I actually know a lot of people who have accomplished doing what the OP has stated. Baked goods seem to be the popular go-to when wanting to gain attention, do fundraising or even simply grow a bakery into something other than a corner store. A friend of mine married into a family that owned a bakery business. Basically, they grew at first through hearsay. Family and friends would mention the bakery amidst the owner's free sampling and other promotions. Gradually, the enterprise grew, and they were eventually given permission to sell their goods at the local supermarkets, restaurants and cafes.

    Outside of the cake-mix box, we see evidence of this working for group exercise trainers giving free community classes then doing PR for their personal studio; bars offering free (or discounted) drinks from certain local alcohol brands; schools offering free classes; and stalls at events.

    Small businesses should be your best friend. It's networking 3.0. Small businesses can help one another by creating a web of support.
  5. jona

    jona Member

    There is a term for that: Consignment, and it is great strategy for many goods, specially stuff like impulse buys since it is unlikely that a person will go out of his way to locate you to buy your baked goods yet if they are already at a bakery buying something else and see your product they may buy it to compliment whatever it was that they were already buying.

    You don't have any overhead expenses since you don't have to keep a shop and you basically get paid once the item sells, this works for stuff like jewelry and clothing, specially accessories. Some people even sell their used cards like that.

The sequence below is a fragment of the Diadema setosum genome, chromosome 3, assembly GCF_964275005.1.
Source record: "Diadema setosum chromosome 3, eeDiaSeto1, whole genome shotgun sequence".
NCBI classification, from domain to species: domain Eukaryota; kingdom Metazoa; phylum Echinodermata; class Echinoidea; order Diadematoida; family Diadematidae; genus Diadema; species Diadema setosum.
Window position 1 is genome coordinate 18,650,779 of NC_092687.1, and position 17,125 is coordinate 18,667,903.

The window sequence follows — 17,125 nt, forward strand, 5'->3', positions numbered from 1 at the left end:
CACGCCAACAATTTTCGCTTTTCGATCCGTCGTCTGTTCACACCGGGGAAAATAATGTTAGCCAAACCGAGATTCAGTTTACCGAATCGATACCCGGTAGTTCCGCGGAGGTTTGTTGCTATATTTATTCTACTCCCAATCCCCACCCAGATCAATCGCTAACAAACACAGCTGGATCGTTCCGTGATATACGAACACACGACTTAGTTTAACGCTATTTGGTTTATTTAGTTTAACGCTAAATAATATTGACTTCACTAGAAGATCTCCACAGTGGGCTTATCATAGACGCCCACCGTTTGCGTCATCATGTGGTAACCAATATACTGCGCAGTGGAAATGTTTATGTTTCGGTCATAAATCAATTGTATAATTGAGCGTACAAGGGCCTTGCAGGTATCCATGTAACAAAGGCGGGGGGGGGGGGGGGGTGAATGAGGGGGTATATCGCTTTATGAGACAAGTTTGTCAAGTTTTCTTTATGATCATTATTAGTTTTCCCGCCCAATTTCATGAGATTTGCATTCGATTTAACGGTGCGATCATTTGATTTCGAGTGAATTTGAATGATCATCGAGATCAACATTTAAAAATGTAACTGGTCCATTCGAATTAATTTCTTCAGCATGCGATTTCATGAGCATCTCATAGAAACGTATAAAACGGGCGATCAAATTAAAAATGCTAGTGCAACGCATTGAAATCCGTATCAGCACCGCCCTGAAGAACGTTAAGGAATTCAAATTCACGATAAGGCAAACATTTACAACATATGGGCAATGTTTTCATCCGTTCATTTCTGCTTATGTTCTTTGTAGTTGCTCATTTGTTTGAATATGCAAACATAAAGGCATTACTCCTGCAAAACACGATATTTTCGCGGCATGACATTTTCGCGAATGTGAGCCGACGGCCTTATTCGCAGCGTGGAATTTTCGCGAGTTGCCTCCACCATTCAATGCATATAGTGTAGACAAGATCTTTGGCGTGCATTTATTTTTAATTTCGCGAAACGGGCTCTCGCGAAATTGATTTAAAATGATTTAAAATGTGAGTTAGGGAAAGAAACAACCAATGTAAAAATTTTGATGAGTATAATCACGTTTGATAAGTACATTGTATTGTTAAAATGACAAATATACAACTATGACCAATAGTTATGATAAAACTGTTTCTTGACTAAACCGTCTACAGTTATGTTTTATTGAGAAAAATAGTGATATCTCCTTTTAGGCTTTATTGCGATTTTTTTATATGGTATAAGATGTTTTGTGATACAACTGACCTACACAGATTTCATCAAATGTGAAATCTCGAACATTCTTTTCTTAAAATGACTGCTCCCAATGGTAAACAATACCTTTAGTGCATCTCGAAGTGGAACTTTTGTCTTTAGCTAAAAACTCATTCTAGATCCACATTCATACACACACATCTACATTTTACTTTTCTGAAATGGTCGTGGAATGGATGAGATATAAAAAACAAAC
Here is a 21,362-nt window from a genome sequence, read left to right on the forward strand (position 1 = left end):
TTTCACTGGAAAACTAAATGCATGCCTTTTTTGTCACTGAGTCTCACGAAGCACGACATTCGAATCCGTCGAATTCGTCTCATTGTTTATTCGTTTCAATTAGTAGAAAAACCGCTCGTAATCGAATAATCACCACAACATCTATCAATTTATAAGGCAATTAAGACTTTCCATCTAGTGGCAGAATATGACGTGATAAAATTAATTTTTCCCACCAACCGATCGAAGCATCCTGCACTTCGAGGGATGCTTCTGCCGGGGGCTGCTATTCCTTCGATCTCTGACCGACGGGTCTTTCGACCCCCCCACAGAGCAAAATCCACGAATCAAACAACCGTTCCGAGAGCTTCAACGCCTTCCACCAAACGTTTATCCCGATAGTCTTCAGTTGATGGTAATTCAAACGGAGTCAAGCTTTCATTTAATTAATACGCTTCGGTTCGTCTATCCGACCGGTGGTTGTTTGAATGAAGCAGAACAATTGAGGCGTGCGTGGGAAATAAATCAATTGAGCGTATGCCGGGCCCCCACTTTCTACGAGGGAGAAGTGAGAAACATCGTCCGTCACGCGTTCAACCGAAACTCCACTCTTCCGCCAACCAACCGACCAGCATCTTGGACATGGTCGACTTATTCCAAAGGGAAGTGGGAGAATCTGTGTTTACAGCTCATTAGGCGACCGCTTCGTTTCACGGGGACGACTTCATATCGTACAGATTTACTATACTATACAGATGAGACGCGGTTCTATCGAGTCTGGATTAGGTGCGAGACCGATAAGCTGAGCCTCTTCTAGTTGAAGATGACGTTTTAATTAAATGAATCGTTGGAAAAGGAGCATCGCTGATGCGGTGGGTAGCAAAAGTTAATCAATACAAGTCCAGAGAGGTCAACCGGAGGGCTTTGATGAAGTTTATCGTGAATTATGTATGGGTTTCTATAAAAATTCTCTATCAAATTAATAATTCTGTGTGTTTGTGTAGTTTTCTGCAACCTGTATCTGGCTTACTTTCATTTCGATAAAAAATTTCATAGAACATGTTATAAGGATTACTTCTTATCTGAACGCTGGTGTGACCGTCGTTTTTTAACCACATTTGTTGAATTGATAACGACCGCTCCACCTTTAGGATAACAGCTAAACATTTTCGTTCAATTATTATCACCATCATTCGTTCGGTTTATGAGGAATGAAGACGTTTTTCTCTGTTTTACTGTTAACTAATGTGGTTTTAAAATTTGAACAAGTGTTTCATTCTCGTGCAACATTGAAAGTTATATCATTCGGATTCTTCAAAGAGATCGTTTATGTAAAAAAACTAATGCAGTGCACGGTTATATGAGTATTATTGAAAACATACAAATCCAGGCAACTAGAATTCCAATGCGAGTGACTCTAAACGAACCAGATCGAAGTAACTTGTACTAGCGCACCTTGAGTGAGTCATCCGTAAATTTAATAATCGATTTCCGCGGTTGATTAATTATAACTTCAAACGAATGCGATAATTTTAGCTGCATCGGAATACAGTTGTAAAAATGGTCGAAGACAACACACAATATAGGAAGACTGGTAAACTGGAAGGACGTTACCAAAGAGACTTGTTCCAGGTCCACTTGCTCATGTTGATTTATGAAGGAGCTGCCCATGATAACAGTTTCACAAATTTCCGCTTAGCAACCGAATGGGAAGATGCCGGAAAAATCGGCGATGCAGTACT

Go for it, if your product starts to sell well the shop owner may end up buying it in bulk and start treating you as another distributor.
  6. CheckTheNumbers

    CheckTheNumbers Member

    I've done a lot of writing for local businesses. You kinda just gotta call em and do what you can - learn persuasive speaking and make it as naturally a part of you as you can, be genuine, find people you want to work with. No substitute for genuine people.
  7. T J Tutor

    T J Tutor Member

    This has long been a practice, and in many variations, in markets worldwide for ions. Literally thousands of years. It's called "piggy backing" and many of today's top products, services, and businesses started out with this practice.
    Alaine likes this.
  8. Jessica Danes

    Jessica Danes MVP Member

    I think this is how a lot of small-item businesses become popular. I always see bracelet stands and small cosmetics (like lip balm) when checking out at my favorite stores. After a while, I'll see the younger generations walking around with those exact bracelets, making me happy another company is doing well for themselves. It's also nice to see small businesses with little options like that. It's like small businesses supporting smaller businesses.
    djbaxter likes this.
  9. Collective Gem

    Collective Gem Member

    Love this post! great read, plus very intelligent people on here!